Learning to do the work with just basic tools will add tools to your mental toolbox, which you always have with you (atleast until you forget things like I do;-) But Mike is also very right in saying none of us know how many hammer blows we have in our arms, and lightening the burden of the stupid part of the work is a Godsend. My hands creak and pop when I flick my fingers out to full extension, and sound aweful, and don't feel too good either. I need to do all with in my power to protect my hands, so I can continue to make a living, a power hammer helps with that. If this were just a hobby to me, would I cough up for a power hammer (probably not, if money were still tight like it is now;-( but I might build one as a fun project to enable me to embark on other fun projects;-)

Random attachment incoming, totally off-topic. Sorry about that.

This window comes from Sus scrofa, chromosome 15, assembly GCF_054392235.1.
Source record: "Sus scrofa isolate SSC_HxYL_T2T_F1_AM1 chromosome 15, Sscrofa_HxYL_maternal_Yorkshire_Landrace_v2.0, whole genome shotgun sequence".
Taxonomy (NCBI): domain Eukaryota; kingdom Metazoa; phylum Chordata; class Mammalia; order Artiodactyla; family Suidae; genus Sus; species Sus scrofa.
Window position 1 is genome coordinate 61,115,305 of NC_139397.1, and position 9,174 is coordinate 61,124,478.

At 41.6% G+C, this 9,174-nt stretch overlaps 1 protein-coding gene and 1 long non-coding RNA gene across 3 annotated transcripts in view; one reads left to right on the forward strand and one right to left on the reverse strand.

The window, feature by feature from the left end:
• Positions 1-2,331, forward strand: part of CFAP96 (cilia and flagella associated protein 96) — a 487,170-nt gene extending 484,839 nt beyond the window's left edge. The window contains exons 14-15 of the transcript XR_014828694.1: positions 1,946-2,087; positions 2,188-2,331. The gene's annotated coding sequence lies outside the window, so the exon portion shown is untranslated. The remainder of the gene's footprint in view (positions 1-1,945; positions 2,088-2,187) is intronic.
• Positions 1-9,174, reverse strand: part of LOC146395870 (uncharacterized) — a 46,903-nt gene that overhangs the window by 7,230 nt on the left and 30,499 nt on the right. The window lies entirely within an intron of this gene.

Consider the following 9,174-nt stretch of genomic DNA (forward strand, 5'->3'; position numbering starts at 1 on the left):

Another issue is how you begin to think if you have a power hammer... Volume become very important, you can work a larger volume of steel. You can isolate material, and do all kinds of wonderful three handed tricks. Including drawing out those lovely long tapers in heavy stock. But power hammer work requires you add another drawer to your mental tool box, because translating hand forging techniques to the power hammer isn't always easy or obvious...

I would talk longer, but I am on baby duty, and she is being cranky... ;-)

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G'Day all , long story short i had shoulder surgery about 4 yrs ago , find swinging even a 2 lb hammer these days hard ,, i'm an " amateur " , still love my days in shop but need that extra help a power hammer ( in my case a 15 kg Anyang ) will offer me .